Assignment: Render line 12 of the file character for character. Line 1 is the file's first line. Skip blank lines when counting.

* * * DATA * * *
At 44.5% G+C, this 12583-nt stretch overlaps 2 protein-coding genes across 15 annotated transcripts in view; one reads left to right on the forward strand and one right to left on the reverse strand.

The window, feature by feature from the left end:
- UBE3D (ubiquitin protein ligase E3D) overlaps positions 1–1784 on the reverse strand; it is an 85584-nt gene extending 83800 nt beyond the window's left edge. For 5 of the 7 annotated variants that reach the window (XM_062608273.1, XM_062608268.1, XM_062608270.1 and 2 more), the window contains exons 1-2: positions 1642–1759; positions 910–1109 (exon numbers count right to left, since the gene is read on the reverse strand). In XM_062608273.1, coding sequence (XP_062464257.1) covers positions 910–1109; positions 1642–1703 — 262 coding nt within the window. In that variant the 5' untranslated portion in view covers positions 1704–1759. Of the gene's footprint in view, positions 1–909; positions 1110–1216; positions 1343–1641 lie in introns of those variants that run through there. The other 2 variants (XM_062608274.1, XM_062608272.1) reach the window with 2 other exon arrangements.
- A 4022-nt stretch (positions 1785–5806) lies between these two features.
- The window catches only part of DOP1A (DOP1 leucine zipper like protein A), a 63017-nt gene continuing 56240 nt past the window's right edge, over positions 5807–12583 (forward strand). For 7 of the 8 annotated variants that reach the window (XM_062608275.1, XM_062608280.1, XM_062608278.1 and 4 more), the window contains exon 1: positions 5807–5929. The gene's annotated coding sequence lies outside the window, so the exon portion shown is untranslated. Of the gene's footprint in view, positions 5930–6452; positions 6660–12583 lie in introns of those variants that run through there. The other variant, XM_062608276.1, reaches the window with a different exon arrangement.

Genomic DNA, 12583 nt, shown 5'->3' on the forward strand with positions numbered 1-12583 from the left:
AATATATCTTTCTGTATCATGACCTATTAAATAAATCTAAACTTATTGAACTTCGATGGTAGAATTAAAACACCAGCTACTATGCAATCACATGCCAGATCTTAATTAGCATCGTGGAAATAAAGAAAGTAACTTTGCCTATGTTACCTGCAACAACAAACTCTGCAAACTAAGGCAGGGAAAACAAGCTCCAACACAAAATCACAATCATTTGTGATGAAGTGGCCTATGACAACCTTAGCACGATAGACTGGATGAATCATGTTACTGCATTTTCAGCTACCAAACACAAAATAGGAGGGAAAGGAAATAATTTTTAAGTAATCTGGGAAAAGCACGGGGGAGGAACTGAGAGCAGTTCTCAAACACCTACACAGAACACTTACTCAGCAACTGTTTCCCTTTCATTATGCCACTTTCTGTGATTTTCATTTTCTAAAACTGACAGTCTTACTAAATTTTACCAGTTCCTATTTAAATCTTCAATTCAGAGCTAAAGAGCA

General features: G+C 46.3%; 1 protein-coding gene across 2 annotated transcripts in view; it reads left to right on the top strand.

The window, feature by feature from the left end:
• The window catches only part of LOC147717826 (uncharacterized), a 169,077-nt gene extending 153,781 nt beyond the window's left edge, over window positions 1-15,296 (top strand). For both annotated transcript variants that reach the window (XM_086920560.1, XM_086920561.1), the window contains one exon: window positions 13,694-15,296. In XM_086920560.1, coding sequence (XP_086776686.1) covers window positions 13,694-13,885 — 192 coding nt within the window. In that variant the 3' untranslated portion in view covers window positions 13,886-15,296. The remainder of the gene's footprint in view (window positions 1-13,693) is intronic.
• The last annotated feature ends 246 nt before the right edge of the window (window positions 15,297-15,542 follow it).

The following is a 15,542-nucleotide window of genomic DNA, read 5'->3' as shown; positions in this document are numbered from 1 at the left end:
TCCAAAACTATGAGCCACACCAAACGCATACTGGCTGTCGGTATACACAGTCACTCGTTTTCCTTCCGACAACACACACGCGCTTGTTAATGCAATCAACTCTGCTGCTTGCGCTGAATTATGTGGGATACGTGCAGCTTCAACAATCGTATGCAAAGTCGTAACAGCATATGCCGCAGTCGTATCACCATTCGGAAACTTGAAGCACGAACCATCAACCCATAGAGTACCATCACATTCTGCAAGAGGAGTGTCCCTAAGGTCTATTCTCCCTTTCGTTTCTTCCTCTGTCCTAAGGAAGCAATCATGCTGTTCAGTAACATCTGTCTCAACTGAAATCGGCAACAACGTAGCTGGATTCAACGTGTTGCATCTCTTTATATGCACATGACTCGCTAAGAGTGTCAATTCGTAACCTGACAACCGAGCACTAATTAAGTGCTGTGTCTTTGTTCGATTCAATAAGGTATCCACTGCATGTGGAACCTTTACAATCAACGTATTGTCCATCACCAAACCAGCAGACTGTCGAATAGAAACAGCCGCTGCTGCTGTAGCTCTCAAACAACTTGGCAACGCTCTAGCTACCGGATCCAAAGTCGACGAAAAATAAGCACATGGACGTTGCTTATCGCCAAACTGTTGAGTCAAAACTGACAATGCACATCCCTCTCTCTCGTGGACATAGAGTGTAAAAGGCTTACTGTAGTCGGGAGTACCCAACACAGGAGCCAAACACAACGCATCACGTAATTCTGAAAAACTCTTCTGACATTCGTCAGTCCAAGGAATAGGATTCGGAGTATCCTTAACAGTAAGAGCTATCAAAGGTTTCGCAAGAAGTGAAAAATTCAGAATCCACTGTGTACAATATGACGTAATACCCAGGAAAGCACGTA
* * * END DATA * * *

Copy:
The following is a 15,542-nucleotide window of genomic DNA, read 5'->3' as shown; positions in this document are numbered from 1 at the left end: